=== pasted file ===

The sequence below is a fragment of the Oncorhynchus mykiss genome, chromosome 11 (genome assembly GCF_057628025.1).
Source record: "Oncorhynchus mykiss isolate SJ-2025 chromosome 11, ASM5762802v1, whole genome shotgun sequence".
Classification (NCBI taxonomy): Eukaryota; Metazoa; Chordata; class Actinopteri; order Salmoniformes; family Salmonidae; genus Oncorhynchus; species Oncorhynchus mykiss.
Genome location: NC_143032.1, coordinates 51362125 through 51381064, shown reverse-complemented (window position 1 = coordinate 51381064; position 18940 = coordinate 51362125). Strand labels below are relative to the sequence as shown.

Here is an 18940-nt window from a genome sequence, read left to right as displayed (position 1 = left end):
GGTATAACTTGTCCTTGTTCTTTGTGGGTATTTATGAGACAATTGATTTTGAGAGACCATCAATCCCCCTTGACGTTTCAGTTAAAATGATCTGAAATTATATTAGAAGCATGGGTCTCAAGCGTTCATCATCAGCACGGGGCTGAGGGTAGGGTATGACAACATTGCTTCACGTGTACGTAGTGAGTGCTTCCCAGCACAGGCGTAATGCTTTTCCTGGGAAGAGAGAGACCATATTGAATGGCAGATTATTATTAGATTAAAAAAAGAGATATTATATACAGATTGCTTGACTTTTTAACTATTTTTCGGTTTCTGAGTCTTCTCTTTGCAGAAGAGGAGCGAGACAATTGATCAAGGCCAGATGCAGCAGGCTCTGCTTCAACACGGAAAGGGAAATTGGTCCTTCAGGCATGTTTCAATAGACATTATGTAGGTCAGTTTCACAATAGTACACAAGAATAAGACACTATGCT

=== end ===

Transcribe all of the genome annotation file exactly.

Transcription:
The sequence below is a fragment of the Oncorhynchus mykiss genome, chromosome 11 (genome assembly GCF_057628025.1).
Source record: "Oncorhynchus mykiss isolate SJ-2025 chromosome 11, ASM5762802v1, whole genome shotgun sequence".
Classification (NCBI taxonomy): Eukaryota; Metazoa; Chordata; class Actinopteri; order Salmoniformes; family Salmonidae; genus Oncorhynchus; species Oncorhynchus mykiss.
Genome location: NC_143032.1, coordinates 51362125 through 51381064, shown reverse-complemented (window position 1 = coordinate 51381064; position 18940 = coordinate 51362125). Strand labels below are relative to the sequence as shown.

Here is an 18940-nt window from a genome sequence, read left to right as displayed (position 1 = left end):
GGTATAACTTGTCCTTGTTCTTTGTGGGTATTTATGAGACAATTGATTTTGAGAGACCATCAATCCCCCTTGACGTTTCAGTTAAAATGATCTGAAATTATATTAGAAGCATGGGTCTCAAGCGTTCATCATCAGCACGGGGCTGAGGGTAGGGTATGACAACATTGCTTCACGTGTACGTAGTGAGTGCTTCCCAGCACAGGCGTAATGCTTTTCCTGGGAAGAGAGAGACCATATTGAATGGCAGATTATTATTAGATTAAAAAAAGAGATATTATATACAGATTGCTTGACTTTTTAACTATTTTTCGGTTTCTGAGTCTTCTCTTTGCAGAAGAGGAGCGAGACAATTGATCAAGGCCAGATGCAGCAGGCTCTGCTTCAACACGGAAAGGGAAATTGGTCCTTCAGGCATGTTTCAATAGACATTATGTAGGTCAGTTTCACAATAGTACACAAGAATAAGACACTATGCT